April Fool's Day
April Fool's Day reminds me every year of one special day. It was the April Fool's Day that I left the United States and returned home to Canada. I had resigned my pastorate in New Haven to return to Canada to both find a church in Canada to serve and to make sure my son was raised a Canadian. He was about to enter the first grade and I knew if he went through school in the US he would be acculturated as an American. He was born in the US and held duel citizenship with a special birth certificate as a "Canadian Born Abroad." You are what you live, not what is one the documents. It had always been my ambition to have a church in Canada. The time seemed right. I felt I had done what I could for the church in New Haven. I had also managed to be both a minister and a single father for the last two years of my tenure there so I felt I could fullfil both roles in a new charge. I was feeling quite optimistic for the future.
My brother, Richard and his first wife, Lynn, came down to New Haven from Toronto and helped me pack up all my worldly possessions and stuff them into the largest U-Haul I could rent. The last thing to fit in was my canoe. Everything just fit. I don't think I properly thanked my brother and his wife for there generous effort. Thinking back on it, I realized it was a substantial commitment on their part. Maybe, he saw it as payback for the time I drove with our father to Mankato, Minnesota to bring him home after he graduated from University. In any case, I remain impressed with this act of generosity and caring on his part.
With my son, Parker, in the passenger seat , in a truck like the one above, we left on a great adventure up the Connecticut Turnpike, across the Massachusetts Turnpike and then north and west on the New York Thruway to the border crossing at Buffalo, New York and Fort Erie, Ontario.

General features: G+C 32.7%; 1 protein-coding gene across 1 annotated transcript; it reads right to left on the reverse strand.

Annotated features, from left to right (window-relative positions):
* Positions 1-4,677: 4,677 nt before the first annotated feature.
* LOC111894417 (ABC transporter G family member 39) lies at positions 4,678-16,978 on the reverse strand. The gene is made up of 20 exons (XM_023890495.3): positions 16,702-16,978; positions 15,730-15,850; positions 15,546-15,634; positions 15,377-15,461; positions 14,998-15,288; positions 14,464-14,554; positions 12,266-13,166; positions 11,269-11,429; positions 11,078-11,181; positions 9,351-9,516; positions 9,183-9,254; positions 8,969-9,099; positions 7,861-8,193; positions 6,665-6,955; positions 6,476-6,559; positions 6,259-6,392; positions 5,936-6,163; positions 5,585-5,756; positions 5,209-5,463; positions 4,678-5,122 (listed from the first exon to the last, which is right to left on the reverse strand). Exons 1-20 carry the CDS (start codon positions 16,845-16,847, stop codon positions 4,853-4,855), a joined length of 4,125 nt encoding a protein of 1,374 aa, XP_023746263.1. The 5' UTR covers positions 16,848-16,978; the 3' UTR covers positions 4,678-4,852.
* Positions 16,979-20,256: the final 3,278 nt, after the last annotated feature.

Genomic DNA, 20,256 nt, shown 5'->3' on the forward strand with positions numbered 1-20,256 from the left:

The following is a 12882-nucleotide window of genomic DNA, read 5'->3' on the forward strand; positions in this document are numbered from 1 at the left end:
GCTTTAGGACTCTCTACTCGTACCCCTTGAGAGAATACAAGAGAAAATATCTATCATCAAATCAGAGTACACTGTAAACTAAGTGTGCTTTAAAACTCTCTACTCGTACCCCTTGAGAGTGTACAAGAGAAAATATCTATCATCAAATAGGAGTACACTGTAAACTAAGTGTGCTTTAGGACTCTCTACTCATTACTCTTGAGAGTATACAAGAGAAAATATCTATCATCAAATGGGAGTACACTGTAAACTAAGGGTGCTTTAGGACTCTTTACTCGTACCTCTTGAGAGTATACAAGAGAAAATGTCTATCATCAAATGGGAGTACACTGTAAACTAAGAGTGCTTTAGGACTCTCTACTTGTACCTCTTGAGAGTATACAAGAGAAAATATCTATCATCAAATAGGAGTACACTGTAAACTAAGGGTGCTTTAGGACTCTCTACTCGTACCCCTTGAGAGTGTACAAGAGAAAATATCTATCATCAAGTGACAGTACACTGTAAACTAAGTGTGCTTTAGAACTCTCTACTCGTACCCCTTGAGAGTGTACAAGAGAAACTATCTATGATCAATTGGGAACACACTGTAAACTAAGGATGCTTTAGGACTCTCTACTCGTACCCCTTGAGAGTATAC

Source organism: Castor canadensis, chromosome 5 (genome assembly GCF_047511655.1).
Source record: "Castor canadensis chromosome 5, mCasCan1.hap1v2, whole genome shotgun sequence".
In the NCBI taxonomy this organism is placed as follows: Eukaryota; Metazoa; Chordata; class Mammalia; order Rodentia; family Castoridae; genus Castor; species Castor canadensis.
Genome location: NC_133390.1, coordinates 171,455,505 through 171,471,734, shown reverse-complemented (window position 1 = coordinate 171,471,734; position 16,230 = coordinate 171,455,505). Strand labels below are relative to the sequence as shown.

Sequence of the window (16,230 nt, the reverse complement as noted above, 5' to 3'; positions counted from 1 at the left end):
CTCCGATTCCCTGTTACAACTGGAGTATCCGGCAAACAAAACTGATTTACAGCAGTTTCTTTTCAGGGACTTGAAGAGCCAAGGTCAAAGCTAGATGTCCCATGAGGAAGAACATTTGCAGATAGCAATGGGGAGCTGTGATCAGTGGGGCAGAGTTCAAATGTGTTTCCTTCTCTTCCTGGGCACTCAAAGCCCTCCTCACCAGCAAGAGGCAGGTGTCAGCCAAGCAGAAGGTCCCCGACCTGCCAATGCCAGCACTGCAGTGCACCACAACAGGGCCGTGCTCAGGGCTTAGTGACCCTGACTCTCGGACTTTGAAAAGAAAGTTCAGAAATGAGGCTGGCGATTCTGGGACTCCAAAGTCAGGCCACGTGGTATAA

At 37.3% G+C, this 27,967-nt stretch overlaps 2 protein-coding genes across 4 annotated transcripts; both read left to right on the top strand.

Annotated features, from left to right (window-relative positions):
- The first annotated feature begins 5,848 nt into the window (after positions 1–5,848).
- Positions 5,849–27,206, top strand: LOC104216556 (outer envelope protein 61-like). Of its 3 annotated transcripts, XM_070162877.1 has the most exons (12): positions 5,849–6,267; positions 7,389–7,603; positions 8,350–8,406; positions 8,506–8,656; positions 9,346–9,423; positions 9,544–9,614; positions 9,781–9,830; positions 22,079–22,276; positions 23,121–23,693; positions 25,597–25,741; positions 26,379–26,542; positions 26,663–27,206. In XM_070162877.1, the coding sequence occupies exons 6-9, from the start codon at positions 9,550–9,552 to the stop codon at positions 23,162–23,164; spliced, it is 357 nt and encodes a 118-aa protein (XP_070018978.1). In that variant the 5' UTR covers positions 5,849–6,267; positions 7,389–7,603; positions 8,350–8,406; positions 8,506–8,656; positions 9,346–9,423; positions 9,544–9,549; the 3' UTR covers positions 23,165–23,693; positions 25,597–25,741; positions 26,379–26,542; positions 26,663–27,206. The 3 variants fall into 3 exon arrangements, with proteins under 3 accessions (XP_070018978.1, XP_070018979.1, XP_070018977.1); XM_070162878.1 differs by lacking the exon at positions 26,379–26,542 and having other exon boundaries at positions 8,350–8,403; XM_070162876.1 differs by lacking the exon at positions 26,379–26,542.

The moment of truth at the border, when you pray the border agent doesn't follow any hunches.
I approached the border check point with much trepidation. Crossing the border always seemed a little scary to me. I know that you are in a no man's land between the American and Canadian agents. You could find yourself unable to go forward or back. While the Canadian border agents we always pleasant ("Welcome to Canada") the American agents always seemed like a tough bunch. "What's your citizenship.Where are you going. How long will you be in the US. " with a wave of the hand you are either waved into the US or directed to the side to be thoroughly questioned and searched.) I can just imagine how intense crossing must be these days in the present climate of fear.
In any case, there I was five minutes before midnight with a large truck full of all my worldly goods driving up to the US agent. I had prepared a detailed inventory of what was in all my boxes. There was among all that stuff 75 boxes of books. I knew I could be asked to unload everything and have the truck thoroughly searched. It was a slow night. There was little traffic.
Was the agent bored and wanting something to do? I opened the back of the truck for the agent to see my load. A long painful pause ensued. Finally, with a wave of the hand he had me close the door of the truck and he sent me on my way.
Two minutes after midnight I was waved passed the Canadian agent on the other side of the bridge. "Welcome to Canada." It was now April Fool's Day. I was safely in Canada with my 500 pounds of marijuana. . . . . . . . . . "April Fools!"
These were emotional days for me. The next morning I went out of my father's house and opened the back of the truck. There was everything I owned. Some of it had minor damage for the way I transported it. I lifted my Salem rocker off the end of the truck. Sat down. And, I cried.
Life had changed for me. I left a home, a job, a community of friends and a wife behind in the US.